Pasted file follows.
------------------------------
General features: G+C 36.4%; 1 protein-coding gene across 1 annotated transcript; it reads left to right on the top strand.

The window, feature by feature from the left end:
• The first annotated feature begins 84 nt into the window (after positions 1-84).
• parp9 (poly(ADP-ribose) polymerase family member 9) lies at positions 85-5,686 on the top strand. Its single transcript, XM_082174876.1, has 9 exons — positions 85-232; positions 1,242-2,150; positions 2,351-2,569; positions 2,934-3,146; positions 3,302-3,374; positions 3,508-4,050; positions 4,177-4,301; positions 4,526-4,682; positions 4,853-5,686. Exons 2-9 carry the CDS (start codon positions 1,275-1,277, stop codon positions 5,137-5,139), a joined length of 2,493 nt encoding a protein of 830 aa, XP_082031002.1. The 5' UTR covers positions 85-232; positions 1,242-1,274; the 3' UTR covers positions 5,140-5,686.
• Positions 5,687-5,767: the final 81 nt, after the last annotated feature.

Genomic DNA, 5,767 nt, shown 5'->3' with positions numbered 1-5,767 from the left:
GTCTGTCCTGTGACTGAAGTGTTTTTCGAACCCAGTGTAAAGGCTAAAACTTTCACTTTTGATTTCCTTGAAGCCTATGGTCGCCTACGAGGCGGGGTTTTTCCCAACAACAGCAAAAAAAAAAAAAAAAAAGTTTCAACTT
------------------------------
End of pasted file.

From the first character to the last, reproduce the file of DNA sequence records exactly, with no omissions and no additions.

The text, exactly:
General features: G+C 36.4%; 1 protein-coding gene across 1 annotated transcript; it reads left to right on the top strand.

The window, feature by feature from the left end:
• The first annotated feature begins 84 nt into the window (after positions 1-84).
• parp9 (poly(ADP-ribose) polymerase family member 9) lies at positions 85-5,686 on the top strand. Its single transcript, XM_082174876.1, has 9 exons — positions 85-232; positions 1,242-2,150; positions 2,351-2,569; positions 2,934-3,146; positions 3,302-3,374; positions 3,508-4,050; positions 4,177-4,301; positions 4,526-4,682; positions 4,853-5,686. Exons 2-9 carry the CDS (start codon positions 1,275-1,277, stop codon positions 5,137-5,139), a joined length of 2,493 nt encoding a protein of 830 aa, XP_082031002.1. The 5' UTR covers positions 85-232; positions 1,242-1,274; the 3' UTR covers positions 5,140-5,686.
• Positions 5,687-5,767: the final 81 nt, after the last annotated feature.

Genomic DNA, 5,767 nt, shown 5'->3' with positions numbered 1-5,767 from the left:
GTCTGTCCTGTGACTGAAGTGTTTTTCGAACCCAGTGTAAAGGCTAAAACTTTCACTTTTGATTTCCTTGAAGCCTATGGTCGCCTACGAGGCGGGGTTTTTCCCAACAACAGCAAAAAAAAAAAAAAAAAAGTTTCAACTT